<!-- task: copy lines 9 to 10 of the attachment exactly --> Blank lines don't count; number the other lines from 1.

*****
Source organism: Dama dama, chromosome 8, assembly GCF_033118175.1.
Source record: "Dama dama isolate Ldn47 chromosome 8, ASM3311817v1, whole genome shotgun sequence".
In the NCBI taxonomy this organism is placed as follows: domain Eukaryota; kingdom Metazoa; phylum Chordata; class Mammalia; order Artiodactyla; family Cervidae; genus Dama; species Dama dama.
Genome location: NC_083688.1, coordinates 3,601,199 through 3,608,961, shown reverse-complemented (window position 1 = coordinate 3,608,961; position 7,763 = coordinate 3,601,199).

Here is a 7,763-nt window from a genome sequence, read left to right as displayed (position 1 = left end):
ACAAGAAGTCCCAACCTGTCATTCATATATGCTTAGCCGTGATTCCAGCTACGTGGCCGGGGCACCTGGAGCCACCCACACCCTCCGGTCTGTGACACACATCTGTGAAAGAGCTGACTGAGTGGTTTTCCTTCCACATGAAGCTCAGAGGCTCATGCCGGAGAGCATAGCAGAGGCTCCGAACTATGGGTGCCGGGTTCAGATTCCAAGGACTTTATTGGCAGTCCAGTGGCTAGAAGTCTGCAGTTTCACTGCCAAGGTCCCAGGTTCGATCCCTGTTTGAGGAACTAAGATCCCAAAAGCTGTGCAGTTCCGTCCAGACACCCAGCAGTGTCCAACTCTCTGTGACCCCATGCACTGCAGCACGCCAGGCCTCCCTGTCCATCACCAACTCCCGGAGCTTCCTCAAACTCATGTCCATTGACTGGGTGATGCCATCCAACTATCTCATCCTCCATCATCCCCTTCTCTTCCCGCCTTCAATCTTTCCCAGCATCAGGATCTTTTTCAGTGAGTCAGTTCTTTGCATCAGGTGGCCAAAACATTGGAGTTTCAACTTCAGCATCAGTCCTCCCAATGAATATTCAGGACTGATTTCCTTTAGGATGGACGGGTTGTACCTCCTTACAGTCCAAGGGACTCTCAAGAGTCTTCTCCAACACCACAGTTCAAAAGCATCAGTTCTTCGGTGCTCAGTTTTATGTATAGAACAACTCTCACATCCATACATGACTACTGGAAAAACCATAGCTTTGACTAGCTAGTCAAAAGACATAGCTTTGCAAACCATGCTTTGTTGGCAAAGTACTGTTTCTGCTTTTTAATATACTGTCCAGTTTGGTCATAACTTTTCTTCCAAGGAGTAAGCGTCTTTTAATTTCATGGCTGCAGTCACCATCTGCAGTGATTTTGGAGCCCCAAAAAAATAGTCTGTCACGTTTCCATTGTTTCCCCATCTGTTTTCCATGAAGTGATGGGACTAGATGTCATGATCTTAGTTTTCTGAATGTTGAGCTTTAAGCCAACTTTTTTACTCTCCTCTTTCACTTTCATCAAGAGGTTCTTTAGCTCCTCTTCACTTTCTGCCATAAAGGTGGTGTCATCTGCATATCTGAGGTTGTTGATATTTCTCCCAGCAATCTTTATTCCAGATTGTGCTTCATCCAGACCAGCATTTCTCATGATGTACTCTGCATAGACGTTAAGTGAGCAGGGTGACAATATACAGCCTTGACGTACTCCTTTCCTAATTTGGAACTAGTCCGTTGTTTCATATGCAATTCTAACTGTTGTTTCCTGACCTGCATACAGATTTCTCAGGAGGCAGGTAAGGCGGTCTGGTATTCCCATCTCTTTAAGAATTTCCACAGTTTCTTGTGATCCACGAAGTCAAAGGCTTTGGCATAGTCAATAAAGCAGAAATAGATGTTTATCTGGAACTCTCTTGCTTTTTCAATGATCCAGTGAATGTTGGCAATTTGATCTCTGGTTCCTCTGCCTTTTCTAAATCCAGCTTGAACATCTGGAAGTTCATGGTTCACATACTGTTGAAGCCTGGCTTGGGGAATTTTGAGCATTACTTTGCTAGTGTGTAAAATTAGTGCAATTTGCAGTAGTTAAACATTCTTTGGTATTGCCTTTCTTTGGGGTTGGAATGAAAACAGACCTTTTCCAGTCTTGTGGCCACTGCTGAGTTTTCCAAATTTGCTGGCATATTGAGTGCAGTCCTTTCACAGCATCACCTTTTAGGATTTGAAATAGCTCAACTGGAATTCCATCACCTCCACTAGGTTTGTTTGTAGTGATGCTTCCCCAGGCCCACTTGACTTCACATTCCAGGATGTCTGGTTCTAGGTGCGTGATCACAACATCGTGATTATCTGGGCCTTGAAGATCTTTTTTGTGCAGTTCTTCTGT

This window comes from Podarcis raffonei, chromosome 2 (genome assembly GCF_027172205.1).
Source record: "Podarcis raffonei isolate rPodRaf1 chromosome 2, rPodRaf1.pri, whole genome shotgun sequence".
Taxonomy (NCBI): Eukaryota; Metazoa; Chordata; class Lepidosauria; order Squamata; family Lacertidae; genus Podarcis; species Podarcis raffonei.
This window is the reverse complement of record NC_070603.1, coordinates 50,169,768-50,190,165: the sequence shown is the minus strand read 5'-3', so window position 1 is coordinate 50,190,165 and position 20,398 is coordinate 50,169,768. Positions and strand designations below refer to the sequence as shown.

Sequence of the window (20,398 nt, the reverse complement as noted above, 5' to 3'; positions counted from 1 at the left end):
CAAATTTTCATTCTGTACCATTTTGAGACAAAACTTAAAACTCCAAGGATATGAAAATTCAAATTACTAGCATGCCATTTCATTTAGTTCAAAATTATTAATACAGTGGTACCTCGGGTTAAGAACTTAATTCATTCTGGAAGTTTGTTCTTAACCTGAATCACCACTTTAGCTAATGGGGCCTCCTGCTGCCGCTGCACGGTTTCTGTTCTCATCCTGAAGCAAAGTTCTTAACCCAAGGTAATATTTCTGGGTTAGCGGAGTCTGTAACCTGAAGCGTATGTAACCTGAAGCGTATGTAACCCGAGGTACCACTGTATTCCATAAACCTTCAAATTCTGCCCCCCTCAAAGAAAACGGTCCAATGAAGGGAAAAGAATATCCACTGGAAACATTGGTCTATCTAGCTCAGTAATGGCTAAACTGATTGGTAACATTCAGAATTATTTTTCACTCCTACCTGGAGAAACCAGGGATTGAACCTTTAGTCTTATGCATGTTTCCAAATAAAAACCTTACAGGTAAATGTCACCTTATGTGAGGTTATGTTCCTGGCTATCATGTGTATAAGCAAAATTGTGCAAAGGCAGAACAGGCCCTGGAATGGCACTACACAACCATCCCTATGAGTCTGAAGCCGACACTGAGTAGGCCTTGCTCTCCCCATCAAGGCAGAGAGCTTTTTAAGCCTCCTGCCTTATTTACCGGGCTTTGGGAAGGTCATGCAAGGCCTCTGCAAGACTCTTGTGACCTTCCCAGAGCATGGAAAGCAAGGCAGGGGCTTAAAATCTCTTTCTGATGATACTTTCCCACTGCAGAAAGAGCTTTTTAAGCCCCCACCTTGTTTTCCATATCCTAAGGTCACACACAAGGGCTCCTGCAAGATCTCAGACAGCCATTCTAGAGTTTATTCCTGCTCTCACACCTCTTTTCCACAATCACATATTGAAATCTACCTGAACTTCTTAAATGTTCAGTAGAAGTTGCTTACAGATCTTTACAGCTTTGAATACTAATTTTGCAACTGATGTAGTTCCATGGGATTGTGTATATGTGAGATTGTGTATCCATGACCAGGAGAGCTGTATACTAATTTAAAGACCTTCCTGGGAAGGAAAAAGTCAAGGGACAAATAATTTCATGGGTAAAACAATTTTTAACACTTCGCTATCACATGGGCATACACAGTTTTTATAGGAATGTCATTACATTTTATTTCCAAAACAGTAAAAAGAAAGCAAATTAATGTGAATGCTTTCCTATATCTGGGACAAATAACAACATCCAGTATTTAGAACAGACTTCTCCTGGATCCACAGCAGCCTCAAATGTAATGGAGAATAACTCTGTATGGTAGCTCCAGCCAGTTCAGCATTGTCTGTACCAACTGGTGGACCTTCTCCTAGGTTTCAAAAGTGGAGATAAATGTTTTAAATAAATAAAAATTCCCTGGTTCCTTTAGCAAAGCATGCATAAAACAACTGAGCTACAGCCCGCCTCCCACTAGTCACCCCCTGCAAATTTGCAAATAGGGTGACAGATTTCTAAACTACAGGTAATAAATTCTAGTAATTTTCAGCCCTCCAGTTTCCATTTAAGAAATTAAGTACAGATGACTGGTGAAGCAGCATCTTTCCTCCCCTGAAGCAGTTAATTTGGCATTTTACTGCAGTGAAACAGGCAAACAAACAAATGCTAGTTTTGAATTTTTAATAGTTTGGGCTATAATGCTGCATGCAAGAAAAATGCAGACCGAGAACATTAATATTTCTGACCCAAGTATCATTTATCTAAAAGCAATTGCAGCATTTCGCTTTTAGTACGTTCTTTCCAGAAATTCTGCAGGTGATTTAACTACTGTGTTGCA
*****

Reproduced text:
Taxonomy (NCBI): Eukaryota; Metazoa; Chordata; class Lepidosauria; order Squamata; family Lacertidae; genus Podarcis; species Podarcis raffonei.
This window is the reverse complement of record NC_070603.1, coordinates 50,169,768-50,190,165: the sequence shown is the minus strand read 5'-3', so window position 1 is coordinate 50,190,165 and position 20,398 is coordinate 50,169,768. Positions and strand designations below refer to the sequence as shown.